Pool Filter

An in-line pool filter

Note: All photographs appearing on this page are freely usable for any purpose. Links to high-resolution versions of the pictures appear below each picture.

Left High-resolution image shot with a Canon EOS 5D MII
Right High-resolution image shot with a Canon EOS 5D MII


Pool Filter Project

I typically operate with four separate filters on my pool: an in-line canister filter connected to the pool sweeper (floating in the water), a small basket filter in the skimmer, another basket filter immediately before the pump, and then a DE filter after the pump. 95% of the big stuff (that is, leaves, sticks, trash, and other junk) gets trapped by the in-line canister filter which I typically empty every week or two. The skimmer filter and pre-pump filter typically get cleaned about every six months as the stuff they normally catch has already been caught by the in-line canister filter.

I've used several types of in-line canister filters (large and small). Typically they come in two types: one with netting inside the canister to catch debris and one with a small plastic basket to catch debris.

High-resolution image shot with a Canon EOS 5D MII

High-resolution image shot with a Canon EOS 5D MII

Unfotunately both filter types tend to self-destruct after a relatively short period. The net filter tends to rip along the seams within 3-6 months (depending on the amount of debris picked up by the sweeper and how often you empty the filter):

High-resolution image shot with a Canon EOS 5D MII

The basket filter lasts a bit longer, typically 6-9 months (again, depending on debris and emptying frequency).

High-resolution image shot with a Canon EOS 5D MII

Sadly, my local pool supply doesn't carry the net or an appropriate basket to replace the innards of these filters. They expect you to pay $70 (for the small basket-based unit) or $100 (for the larger, net-based unit) to replace the whole thing. Cheap bastard that I am, I've gotten tired of repurchasing these filters over and over again. Although I could probably sew a new piece of netting onto the plastic ring of the larger unit, I've got a 3D printer, why not spend a ton of money and 3D print a solution?

For this project, I chose to create a plastic insert for the larger (net-based) cannister. The smaller unit would have been easier to deal with (for reasons I'll get to in a moment), but I'm lazy and the larger unit allows me to go longer periods of time without cleaning out the filter; so the larger unit it is.

The most straight-forward solution would have been to build a basket like the smaller filter unit and insert that basket into the larger unit. Unfortunately, the larger unit is 14" (36 cm) deep and my 3D printer (Lulzbot Taz 6) can only print objects just under 11" high. I could have printed a 10.8" basket (losing about 3" of space in the filter) but I chose to create a 10.5-inch "strainer" basket that sits over the hole and prevents debris from entering the outtake hole.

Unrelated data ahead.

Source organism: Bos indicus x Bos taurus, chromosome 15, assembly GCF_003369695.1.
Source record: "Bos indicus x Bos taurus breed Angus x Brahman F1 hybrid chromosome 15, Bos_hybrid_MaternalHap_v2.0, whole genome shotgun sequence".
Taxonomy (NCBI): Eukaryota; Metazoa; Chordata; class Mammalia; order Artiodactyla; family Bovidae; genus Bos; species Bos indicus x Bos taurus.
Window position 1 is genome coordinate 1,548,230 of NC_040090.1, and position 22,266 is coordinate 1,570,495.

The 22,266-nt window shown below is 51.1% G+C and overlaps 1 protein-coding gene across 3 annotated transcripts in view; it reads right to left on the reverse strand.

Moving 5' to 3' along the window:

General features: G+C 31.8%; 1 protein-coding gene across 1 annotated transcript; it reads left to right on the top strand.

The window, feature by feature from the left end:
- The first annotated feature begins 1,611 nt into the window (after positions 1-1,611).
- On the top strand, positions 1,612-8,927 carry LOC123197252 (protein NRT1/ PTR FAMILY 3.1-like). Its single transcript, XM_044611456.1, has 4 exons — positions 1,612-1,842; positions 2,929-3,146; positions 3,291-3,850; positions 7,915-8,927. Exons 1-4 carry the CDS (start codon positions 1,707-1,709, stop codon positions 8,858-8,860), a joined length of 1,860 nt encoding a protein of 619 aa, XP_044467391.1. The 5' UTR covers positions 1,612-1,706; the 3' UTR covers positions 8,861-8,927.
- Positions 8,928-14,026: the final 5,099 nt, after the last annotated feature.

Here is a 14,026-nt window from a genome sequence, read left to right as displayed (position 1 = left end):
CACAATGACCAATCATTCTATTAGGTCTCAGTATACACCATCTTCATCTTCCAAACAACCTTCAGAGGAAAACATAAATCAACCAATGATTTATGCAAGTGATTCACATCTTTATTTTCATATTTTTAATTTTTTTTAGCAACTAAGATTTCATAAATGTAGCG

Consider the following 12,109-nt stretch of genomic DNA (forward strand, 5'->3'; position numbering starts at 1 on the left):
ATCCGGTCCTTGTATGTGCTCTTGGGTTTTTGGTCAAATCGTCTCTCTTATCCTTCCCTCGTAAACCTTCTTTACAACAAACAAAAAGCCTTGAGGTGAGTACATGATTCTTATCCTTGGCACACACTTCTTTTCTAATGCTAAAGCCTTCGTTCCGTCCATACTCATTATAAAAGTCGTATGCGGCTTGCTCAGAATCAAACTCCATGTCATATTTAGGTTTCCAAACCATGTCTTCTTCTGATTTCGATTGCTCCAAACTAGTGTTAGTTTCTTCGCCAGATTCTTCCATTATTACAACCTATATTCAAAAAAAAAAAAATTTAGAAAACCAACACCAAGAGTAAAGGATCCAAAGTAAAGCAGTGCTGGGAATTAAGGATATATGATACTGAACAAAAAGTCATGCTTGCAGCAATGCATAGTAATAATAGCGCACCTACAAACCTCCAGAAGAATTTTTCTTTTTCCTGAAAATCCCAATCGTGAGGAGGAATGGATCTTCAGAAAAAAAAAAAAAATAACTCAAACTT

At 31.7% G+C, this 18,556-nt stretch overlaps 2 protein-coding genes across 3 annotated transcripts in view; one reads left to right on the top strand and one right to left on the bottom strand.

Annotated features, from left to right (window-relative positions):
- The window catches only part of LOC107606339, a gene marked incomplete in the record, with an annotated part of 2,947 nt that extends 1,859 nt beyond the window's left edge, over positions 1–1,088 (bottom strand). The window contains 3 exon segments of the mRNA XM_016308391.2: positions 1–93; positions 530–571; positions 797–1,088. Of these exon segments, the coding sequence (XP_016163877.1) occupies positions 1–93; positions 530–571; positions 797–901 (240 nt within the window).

My first attempt, which I printed with ABS plastic, was a complete disaster. As you can see in the picture below, the (large) part suffered from severe warping and delamination.

High-resolution image shot with a Canon EOS 5D MII

I actually built this unit on its side (hence the flat section rising along the edge of the strainer). Unfortunately, this build required lots of support material -- some of it along the exterior and a whole bunch on the interior (which I was never able to remove):

High-resolution image shot with a Canon EOS 5D MII

As you can see, ABS was a really poor choice (at least with the settings I used which was a nozzle temperature of 235 C and a bed temperature of 110C). I modified the Fusion 360 file slightly to print it vertically rather than horizontally and used PETG rather than ABS, the result was much better:

High-resolution image shot with a Canon EOS 5D MII

No warping or splitting to speak of. I did make the cross beams (that were supposed to wedge against the side of the cannister and hold the strainer in place) a bit too big and had to cut them down with a Dremel tool, but other than that, the part printed nicely. It still required some support material (in each hole) which was a bit of a pain to remove, but there was no support material internal to the strainer.

Not knowing how well the device would stand up to water pressure, I made the walls really thick and added cross-braces to the whole thing:

High-resolution image shot with a Canon EOS 5D MII

In addition, to avoid requiring fill material up the middle of the strainer to support the hemispherical top, I created a "cone" at a 45-degree angle starting a few inches down from the bottom of the cap. With the combination of the thick walls, cross braces, solid cap plus solid cone below the cap, this design wound up taking almost a whole spool of PETG filament (about $25) and it took over 40 hours to print. That would have been okay, but there were a ton of problems with the design.

First of all, the thing is huge. It consumes a lot of space inside the cannister, space that could be put to better use holding leaves. Second, I had originally planned for the cross beams to wedge against the sides of the cannister holding the strainer down in the bottom. This failed for two reasons -- the cross beams were too big and I had to cut them down in size which resulted in a less-than-tight fit and the strainer is mostly hollow (15% infill) and bouyant when there is water in the cannister. This caused the strainer to float around in the cannister creating a gap underneath where debris could go into the outtake (and clog it up).